Pachinko attempts to tell realistic stories, based on the lived experiences of many Korean families that endured Japan’s occupation. Additionally, the novel doesn’t follow a specific formula or set of plot points. Pachinko is organized in three parts, with each part focusing on the next generation of the same family, as well as their reaction to a different global event.
2. Kafka on the Shore by Haruki Murakami
Kafka on the Shore follows two separate, yet metaphysically intertwined narratives. One story is about Kafka, a 15-year old boy who runs away from home after (unwittingly) murdering his father. In search of his lost mother and sister, Kafka ends up living in a library, where he meets the intelligent Oshima and begins his journey of healing.
The other narrative follows Nakata, an old man who became intellectually disabled in his youth following a mysterious accident. Nakata lost his ability to read and think abstractly, but he gained an ability to talk to cats. Nakata rescues a cat, and in doing so, begins his own path, which involves hitchhiking with a random truck driver and assassinating a cat killer.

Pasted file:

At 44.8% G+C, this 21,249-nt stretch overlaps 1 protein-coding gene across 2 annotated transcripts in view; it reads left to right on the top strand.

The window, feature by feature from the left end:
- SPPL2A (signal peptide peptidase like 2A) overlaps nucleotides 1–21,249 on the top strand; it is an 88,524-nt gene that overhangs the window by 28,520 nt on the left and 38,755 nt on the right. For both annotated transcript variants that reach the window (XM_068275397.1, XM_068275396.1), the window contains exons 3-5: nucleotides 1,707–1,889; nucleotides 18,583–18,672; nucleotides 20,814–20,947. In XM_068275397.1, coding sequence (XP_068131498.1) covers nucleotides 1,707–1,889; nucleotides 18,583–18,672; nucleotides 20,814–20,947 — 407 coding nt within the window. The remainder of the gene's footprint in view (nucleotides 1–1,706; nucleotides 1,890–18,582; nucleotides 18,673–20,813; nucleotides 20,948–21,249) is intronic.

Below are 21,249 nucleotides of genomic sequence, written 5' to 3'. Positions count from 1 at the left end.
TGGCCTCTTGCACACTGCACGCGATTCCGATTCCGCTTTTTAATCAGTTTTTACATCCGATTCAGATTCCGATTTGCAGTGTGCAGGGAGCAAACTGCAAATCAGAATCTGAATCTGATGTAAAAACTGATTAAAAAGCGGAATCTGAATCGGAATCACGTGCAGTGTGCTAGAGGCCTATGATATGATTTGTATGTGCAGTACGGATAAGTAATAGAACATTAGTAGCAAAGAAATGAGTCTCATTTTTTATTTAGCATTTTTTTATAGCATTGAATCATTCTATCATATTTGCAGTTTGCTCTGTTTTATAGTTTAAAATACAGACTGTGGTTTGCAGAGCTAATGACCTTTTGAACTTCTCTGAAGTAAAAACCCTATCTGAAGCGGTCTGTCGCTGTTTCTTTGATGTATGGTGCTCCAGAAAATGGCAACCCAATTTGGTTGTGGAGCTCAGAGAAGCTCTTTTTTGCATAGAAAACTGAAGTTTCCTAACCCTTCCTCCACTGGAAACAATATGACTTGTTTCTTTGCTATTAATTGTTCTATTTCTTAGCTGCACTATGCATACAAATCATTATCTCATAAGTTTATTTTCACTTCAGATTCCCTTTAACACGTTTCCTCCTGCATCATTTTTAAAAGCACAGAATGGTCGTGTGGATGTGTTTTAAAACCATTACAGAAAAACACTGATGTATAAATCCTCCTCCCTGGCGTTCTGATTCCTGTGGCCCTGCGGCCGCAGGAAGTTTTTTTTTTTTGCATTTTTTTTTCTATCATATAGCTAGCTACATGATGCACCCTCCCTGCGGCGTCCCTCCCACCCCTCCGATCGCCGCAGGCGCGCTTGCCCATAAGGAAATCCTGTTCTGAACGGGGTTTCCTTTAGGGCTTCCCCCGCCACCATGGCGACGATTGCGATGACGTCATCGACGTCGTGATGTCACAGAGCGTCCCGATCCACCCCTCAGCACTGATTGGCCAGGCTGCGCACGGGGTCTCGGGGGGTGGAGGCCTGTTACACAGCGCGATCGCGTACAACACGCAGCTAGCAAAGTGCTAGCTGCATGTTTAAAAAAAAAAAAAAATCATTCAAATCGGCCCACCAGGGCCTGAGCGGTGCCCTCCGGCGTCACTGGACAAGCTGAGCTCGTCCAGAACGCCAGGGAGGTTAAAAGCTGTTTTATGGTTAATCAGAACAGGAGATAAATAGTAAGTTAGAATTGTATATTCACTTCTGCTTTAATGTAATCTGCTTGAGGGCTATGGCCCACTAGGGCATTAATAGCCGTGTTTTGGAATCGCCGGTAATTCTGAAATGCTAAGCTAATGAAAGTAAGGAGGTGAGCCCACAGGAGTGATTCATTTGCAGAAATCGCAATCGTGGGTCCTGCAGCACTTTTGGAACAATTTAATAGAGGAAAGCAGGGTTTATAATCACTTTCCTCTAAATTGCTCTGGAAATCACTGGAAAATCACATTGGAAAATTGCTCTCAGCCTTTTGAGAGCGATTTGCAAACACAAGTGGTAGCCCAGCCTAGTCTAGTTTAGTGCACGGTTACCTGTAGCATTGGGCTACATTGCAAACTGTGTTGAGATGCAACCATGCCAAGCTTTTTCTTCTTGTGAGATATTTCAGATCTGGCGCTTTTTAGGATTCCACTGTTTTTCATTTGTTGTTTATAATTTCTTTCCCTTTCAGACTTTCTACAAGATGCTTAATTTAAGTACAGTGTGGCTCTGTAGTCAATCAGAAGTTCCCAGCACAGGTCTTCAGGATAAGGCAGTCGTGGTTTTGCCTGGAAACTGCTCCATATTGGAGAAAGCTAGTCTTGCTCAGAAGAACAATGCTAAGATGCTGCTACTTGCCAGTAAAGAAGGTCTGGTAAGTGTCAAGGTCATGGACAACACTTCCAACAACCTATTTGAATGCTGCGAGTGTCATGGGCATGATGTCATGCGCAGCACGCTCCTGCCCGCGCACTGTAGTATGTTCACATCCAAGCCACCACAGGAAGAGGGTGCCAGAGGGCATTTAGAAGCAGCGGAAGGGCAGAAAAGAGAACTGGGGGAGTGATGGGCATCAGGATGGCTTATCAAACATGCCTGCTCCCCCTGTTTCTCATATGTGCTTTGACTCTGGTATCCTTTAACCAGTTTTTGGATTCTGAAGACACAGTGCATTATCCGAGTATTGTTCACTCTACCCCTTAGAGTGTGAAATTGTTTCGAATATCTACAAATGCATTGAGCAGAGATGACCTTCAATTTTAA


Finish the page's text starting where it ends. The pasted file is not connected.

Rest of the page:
On a metaphysical realm, Nakata’s actions are essential for Kafka to complete his own journey of spiritual healing. Though they never meet in person, their fates intertwine through spiritual means.
A recurring theme in Kafka on the Shore is the communicative power of music, which accompanies both Kafka and Nakata on their journeys. Additionally, questions of self-reliance, dreams versus reality, Shintoism, and the power of fate permeate the novel.
What Makes This “Literary”?
Murakami borrows from many different genres, including magical realism, absurdism, and fantasy. Yet the novel never leans too far into one genre. By combining these elements with his own brand of wit, mundanity, pop culture, spiritualism, and sexuality, Murakami creates an interconnected narrative about two equally unique protagonists. While Kafka on the Shore’s plot points are baffling and mysterious, it is the protagonists’ spiritual journeys which the novel focuses on.
3. Half of a Yellow Sun by Chimamanda Ngozi Adichie
Half of a Yellow Sun follows the lives of five individuals before, during, and after the Nigerian Civil War. The short-lived state of Biafra forces each character to make impossible decisions. A village boy is forcibly conscripted in the army; a university professor follows a dark path of alcoholism; the daughter of a war profiteer becomes the runner of a refugee camp, and her twin sister adopts her husband’s child, who was born out of wedlock. Finally, a British writer becomes obsessed with telling Biafra’s story, only to realize it isn’t his story to tell.